Infographic Design

Looking for help creating your own infographics?  Randy’s infographic and data visualziation design company:

InfoNewt Infographic Design

About

Randy Krum infographic designerRandy Krum

President of InfoNewt.
Data Visualization, Infographic Design, Visual Thinking, Product Development and Marketing professional fascinated by good infographics.  Always looking for better ways to get the point across.

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Friday
Jan172014

Where in the World are the Best Schools and the Happiest Kids?

The Best Schools and the Happiest Kids infographic

The best test scores don’t always mean the happiest kids at school.  The Best Schools and the Happiest Kids visualizes the results from a worldwide survey of over 500,000 15-year-olds globally.

The Organisation for Economic Co-operation and Development’s triennial international survey compared test scores from 65 countries. Happiness was ranked based on the percentage of students who agreed or disagreed with the statement “I feel happy at school.” Test scores were ranked based on the combined individual rankings of the students’ math, reading, and science scores.

I can’t tell for sure, but it appears that Jake Levy, Data Analyst at BuzzFeed created this data visualization based on the data from OECD survey results.  Infographics like these often get shared without the rest of the article, so it’s important to include all of the necessary framing information in the graphics itself.  Title, descriptive text, sources, URL, publishing company, copyright, etc.

Thanks to Ron Krate on Google+ for posting

Thursday
Aug292013

Consumer Attitudes to SMS Marketing and Texts Alerts

Consumer Attitudes to SMS Marketing and Texts Alerts infographic

The Consumer Attitudes to SMS Marketing and Texts Alerts infographic is the results of a survey done by Text Marketer. The survey was conducted to find out the consumers’ view on receiving text alerts from companies. 

The infographic is based on an exclusive survey of over 1,350 consumers in to their attitudes to SMS marketing. 

The results highlight that 84% of customers want to receive appointment reminders, 61% want order confirmations and 89% would like delivery notifications via text; showing there are a lot of ways to market through this channel that customers love. 

48% of consumers are also likely to respond to a text from a company they have previously purchased from. Consumers love special offers by text and like to be able to ask questions to companies via text messages.

Since the data is from their own survey research, there are no additional data sources cited.  The purpose of the first section is to establish the credibility of the data, but the total number of respondents alone isn’t enough.  Surveys like this target specific consumers, and use screener questions to target a specific portion of the population.  What type of consumers were surveyed for this report?

The visualizations of the data are clear, and the iPhone illustrations for the results of each question break apart the data nicely.  It’s a little hard for readers to understand that the lineup of iPhones is meant to add up to the total of 100% of respondents for each question.

The footer should include a copyright notice, and the URL back to the original infographic landing page so readers can find the full-size version if a link is not available.  A link to the source data would increase the credibility of the data too.  Instead, the landing page has a link to the home page of Text Marketer as the data source link, which means public access to the numeric data is not available.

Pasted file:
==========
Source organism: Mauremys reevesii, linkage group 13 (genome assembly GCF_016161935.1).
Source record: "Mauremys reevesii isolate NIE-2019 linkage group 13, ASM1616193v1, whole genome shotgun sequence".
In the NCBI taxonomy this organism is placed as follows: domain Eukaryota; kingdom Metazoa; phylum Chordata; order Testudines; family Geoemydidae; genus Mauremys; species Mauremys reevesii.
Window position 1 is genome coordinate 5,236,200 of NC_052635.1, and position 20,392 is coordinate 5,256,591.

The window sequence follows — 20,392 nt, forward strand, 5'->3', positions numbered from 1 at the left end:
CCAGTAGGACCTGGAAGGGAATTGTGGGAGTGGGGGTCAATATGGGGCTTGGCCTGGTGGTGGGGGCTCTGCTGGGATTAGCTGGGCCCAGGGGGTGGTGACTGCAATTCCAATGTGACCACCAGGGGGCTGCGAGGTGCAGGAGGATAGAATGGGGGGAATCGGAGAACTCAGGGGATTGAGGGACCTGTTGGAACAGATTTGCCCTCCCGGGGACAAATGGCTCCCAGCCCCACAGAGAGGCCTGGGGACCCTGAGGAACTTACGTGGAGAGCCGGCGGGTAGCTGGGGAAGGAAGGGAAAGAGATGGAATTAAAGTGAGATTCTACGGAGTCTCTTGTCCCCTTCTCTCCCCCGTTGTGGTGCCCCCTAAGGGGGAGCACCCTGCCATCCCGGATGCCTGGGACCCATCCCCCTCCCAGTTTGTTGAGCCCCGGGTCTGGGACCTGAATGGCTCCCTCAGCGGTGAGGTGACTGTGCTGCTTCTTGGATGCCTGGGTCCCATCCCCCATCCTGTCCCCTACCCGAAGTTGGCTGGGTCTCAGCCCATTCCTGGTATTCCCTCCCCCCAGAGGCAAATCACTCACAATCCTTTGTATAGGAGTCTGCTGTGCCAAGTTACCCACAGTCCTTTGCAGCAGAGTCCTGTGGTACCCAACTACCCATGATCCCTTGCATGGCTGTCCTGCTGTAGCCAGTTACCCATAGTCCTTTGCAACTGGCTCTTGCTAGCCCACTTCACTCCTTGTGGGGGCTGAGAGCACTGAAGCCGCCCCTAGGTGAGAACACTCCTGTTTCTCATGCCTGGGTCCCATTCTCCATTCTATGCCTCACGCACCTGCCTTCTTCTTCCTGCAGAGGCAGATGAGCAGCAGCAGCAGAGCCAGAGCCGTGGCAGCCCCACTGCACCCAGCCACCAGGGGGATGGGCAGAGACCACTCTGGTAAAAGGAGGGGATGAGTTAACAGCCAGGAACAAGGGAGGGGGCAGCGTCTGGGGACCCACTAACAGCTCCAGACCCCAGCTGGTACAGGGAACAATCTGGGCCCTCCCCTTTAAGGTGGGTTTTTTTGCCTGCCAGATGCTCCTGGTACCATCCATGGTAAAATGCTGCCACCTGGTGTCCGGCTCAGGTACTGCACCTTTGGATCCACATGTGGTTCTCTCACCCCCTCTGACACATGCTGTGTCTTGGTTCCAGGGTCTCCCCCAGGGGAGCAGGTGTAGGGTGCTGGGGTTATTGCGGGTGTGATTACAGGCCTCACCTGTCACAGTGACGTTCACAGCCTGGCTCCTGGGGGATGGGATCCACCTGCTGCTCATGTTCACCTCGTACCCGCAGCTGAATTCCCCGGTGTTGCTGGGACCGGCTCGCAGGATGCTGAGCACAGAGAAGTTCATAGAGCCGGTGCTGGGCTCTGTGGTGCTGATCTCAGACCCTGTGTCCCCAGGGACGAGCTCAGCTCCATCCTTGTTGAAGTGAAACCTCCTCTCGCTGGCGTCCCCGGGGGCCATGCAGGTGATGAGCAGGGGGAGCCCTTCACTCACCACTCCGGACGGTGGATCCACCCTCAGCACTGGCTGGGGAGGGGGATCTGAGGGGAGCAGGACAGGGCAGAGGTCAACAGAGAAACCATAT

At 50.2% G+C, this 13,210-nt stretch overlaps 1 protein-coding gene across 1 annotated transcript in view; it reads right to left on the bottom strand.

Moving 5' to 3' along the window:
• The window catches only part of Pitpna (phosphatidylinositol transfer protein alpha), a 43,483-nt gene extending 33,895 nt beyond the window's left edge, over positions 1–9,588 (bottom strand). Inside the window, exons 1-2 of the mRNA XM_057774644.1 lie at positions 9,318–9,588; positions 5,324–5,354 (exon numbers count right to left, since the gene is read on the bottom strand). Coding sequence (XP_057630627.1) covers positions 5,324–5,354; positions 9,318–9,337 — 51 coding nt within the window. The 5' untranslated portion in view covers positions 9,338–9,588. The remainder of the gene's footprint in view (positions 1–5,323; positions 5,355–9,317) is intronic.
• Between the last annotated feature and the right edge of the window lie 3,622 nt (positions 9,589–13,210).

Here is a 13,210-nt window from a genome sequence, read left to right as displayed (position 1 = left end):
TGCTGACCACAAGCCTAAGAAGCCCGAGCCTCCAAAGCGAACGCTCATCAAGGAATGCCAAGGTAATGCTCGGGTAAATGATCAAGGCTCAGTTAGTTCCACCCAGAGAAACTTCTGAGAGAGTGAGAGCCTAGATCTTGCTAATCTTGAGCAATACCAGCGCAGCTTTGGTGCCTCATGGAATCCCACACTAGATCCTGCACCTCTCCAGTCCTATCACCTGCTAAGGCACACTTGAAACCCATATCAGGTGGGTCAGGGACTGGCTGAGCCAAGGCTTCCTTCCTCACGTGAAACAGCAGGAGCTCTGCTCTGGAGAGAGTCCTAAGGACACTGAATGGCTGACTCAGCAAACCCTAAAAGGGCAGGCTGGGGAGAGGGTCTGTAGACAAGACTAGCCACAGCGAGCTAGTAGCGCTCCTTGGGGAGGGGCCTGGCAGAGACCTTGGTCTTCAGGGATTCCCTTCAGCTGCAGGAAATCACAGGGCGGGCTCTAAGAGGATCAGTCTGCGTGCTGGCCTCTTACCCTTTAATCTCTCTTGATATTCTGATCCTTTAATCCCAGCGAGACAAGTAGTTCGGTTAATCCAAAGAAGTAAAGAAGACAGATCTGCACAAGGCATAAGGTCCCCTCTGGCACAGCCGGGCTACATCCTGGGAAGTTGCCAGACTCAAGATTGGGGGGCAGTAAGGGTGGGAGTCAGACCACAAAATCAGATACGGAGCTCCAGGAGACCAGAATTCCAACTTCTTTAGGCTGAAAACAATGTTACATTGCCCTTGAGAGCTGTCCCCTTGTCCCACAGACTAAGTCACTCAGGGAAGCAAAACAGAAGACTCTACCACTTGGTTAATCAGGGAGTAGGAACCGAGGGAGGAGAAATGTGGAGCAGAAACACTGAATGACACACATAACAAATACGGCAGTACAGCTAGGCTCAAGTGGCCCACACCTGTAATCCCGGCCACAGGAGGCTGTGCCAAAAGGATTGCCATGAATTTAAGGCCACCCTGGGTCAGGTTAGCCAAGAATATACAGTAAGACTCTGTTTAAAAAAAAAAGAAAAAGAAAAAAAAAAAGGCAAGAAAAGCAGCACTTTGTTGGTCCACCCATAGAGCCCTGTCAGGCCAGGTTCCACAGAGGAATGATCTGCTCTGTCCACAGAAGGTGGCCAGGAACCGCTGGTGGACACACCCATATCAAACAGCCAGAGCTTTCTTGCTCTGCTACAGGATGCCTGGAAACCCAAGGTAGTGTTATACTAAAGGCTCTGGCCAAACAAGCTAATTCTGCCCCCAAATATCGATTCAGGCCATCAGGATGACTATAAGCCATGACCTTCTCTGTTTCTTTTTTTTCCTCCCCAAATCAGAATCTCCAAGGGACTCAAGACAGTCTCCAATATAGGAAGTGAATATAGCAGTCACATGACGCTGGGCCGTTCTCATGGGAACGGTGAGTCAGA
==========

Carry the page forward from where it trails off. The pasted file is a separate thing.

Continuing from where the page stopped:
Thanks to Mike for sending in the link!

Tuesday
Aug062013

It's Time to Empower Moms

It's Time to Empower Moms infographic

The verdict is out; Support mother’s decisions on how they raise their children. Based on the StrongMoms Empower, The National Motherhood Decisions Survey from Strong Moms Empower, many mothers make decisions on how to raise their kids to avoid criticism!

In conjunction with the StrongMoms Empower program, the National Motherhood Decisions Survey was conducted to gauge how moms feel supported or judged. This infographic illustrates the survey findings, which include: 95 percent of moms have felt judged or criticized; one in three moms makes parenting decisions to avoid criticism; nine out of ten moms notice a positive impact on kids when they feel supported. For more information please visit StrongMomsEmpower.com

Good design.  The key message is very clear.  You don’t have to read the whole infographic to understand that the infographic wants you to support moms in a positive way.  Also, a very clear call-to-action at the end with the link to signing an online petition.

Found on http://visual.ly

Monday
Jul012013

How Apple Are You?

How Apple Are You? infographic

Do you think you’re Apple’s number one fan? Take the test on the How Apple Are You? infographic from mackeeper.com to see how you match up! Fancy a new tattoo soon? How about an Apple?

You think you know everything about Apple? Would you call yourself an Apple Fan? How about checking the level of Apple in your blood, would you be up for that? Check out our awesome info-graphics and find out how Apple you are! Make sure you share this with your buddies!

I’ll admit I scored a 155, so I’m a fairly hardcore Apple fan.

Where’s the URL to the original infographic landing page?!?

Thanks to Shelli for sending in the link!

Monday
Feb272012

iPad3: USA in anticipation of the new iPad

Anticipation is building strong momentum expecting the release of the next iPad from Apple in the near future.  Ask You Target Market (AYTM.com) is an online survey service, and they gathered data from a couple of their own surveys to compile the iPad3: USA in anticipation of the new iPad infographic.

The rumor is that the iPad 3 announcement will come in the first week of March, but doesn’t specify when it will be released. For reference, the iPad 2 was announced on March 2nd of last year, and available on the 11th.

There are some significant changes expected and to gain a better understanding on the current state of the American consumers’ current iPad usage and anticipation of the iPad 3, AYTM conducted DIY market research utilizing our online consumer panel and survey tool. The highlights of our discoveries are encapsulated in this infographic: